Blair’s grandfather started the company in his basement in 1947, after returning from the Second World War. Initially, the core business was storefront window dressing. Eldred had no background in the business, but did well enough at it that more opportunities came along. He branched out into decorating restaurants, then to doing parade floats. By the 1960s, Blair’s father was skipping school to help Eldred set up trade shows in Regina, and Hub City had moved into its first separate location in what would later be the Prairieland Exhibition Centre. That shop was tiny, so Eldred moved the company to St. George Street into what used to be gun range. The advantage there was the company now had a small yard. The operation grew and Larry built on to the existing building, then bought the building next door. Eldred had kept the company about the same size for many years, but Blair’s father was not afraid of growth. In 1989 he bought the existing facility from the Saskatchewan Wheat Pool, and the stage was set for another bout of aggressive expansion. “I remember I used to work weekends when I was going to school moving stuff from the old shop to this shop,” Blair says, “and when we put it in this warehouse it was so huge. ‘How are you possibly going to fill this place?’ I thought.”

Hub City has weathered the changes of time and markets, evolving away from storefronts and parades into trade shows and now corporate events. In the early days, trade show backdrops were often made with crepe paper instead of drapery, and Eldred was an expert at creating them. When Blair and Jill got married in 1994, Larry did a crepe paper backdrop for their head table. “That was the last one ever,” Jill says.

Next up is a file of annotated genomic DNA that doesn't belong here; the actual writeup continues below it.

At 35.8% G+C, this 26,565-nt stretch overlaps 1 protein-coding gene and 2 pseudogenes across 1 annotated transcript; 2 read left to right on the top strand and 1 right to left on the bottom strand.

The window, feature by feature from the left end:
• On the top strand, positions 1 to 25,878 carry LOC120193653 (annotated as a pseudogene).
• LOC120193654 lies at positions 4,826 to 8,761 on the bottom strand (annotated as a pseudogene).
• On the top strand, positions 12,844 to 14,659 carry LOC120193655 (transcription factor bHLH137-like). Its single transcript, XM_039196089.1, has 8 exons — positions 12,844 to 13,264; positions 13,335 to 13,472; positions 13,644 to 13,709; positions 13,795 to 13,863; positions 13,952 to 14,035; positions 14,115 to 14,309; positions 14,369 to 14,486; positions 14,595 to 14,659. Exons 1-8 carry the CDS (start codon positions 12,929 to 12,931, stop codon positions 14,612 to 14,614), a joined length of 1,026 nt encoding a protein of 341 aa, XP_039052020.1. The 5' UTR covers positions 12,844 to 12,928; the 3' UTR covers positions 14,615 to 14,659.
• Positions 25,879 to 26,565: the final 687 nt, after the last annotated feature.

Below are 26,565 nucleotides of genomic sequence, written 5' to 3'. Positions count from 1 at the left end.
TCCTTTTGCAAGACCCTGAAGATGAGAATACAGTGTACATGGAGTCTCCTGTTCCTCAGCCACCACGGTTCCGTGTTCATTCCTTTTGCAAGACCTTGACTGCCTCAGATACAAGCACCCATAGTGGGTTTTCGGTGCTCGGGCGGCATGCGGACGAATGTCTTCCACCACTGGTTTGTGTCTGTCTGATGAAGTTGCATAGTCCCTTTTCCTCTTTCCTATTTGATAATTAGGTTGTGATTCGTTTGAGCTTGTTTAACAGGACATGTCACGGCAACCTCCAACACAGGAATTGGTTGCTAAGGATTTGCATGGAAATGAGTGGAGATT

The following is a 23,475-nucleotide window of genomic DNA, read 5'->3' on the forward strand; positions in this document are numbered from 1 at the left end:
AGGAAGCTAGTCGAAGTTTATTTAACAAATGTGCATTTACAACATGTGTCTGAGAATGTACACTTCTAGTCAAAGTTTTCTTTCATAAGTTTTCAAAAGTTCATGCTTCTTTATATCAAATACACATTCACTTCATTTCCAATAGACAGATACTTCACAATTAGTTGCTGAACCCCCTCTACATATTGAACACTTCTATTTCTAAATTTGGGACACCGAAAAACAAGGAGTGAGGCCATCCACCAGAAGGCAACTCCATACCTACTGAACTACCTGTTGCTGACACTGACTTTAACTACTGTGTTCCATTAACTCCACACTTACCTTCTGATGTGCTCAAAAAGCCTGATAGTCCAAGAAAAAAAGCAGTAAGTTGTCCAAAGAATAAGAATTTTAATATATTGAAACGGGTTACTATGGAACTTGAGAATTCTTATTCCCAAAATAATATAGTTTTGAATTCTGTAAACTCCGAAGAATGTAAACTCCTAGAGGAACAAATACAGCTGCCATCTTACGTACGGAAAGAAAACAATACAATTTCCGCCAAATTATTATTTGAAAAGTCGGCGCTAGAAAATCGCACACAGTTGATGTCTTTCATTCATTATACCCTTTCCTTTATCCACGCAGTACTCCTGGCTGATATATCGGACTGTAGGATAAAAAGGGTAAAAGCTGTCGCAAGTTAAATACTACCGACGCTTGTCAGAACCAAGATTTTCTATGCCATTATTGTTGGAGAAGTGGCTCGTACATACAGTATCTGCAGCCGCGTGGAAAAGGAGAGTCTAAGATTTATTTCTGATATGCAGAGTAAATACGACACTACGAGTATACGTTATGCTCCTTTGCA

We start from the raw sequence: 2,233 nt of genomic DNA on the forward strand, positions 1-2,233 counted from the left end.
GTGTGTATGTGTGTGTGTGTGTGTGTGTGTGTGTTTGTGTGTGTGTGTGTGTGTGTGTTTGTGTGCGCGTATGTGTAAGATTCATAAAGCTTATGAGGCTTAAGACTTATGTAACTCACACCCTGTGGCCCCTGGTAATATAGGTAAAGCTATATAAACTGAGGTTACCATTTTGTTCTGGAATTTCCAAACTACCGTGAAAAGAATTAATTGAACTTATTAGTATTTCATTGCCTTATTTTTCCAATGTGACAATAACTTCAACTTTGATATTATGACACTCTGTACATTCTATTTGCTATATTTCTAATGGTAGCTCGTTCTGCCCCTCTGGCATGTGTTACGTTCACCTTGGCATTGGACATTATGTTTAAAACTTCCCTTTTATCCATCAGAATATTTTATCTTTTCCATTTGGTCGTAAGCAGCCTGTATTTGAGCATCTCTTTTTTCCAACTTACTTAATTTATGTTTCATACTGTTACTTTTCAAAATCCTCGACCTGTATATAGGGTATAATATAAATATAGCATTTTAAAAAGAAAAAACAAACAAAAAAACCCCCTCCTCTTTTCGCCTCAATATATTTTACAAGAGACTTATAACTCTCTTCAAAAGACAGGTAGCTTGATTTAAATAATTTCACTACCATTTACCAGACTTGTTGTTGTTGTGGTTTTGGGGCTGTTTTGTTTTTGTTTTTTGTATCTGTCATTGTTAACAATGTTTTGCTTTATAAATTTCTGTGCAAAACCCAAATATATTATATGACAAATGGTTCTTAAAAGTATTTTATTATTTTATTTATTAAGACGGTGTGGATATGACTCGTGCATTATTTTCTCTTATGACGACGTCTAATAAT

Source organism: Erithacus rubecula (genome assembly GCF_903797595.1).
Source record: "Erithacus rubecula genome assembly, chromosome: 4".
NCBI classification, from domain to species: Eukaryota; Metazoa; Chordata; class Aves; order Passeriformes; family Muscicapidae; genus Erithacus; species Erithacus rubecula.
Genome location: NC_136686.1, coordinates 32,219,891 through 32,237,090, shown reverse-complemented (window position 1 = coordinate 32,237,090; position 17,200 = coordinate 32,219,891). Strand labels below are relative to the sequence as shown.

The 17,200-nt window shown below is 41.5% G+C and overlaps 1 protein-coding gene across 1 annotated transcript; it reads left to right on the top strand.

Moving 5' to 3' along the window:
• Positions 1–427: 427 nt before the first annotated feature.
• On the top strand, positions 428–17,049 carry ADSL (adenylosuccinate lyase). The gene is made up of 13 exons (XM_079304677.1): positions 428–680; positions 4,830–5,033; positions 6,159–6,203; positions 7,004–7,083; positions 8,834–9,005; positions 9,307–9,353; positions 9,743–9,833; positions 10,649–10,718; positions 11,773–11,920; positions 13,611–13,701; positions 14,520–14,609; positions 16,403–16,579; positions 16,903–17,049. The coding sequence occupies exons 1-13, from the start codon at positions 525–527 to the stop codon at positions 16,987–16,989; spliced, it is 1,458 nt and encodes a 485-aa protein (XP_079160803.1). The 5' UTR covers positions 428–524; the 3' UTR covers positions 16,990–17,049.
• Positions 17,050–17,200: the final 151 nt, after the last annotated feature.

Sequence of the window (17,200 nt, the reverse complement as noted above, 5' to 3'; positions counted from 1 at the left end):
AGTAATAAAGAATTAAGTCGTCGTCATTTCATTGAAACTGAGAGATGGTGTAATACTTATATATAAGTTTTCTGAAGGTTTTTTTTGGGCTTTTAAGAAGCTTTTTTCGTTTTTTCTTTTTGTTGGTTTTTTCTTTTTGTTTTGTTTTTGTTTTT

When Blair’s father started managing the business, he started doing more manufacturing of custom exhibits for trade shows. Parade floats were still a big deal in those days, and companies would pay well to have a spectacular custom float made. “I remember as a kid on the morning of the parade, Saturday morning, there would be 15 or 20 floats,” Blair says, “and we would have to go in at four in the morning and set them up at our shop.”

Blair’s father always told him to get into some other line of work, but there never seemed to be any chance of that happening. “He has pictures of Blair playing with Lego as a kid,” Jill says, “And they are all set up as trade shows with the little curtains. He’d make his own curtains to go with the Lego.” Blair remembers the day when his father turned things over to him for good. “He came in and put a stack of cheques on my desk and he said, ‘Here, sign these,’ and that was my training.”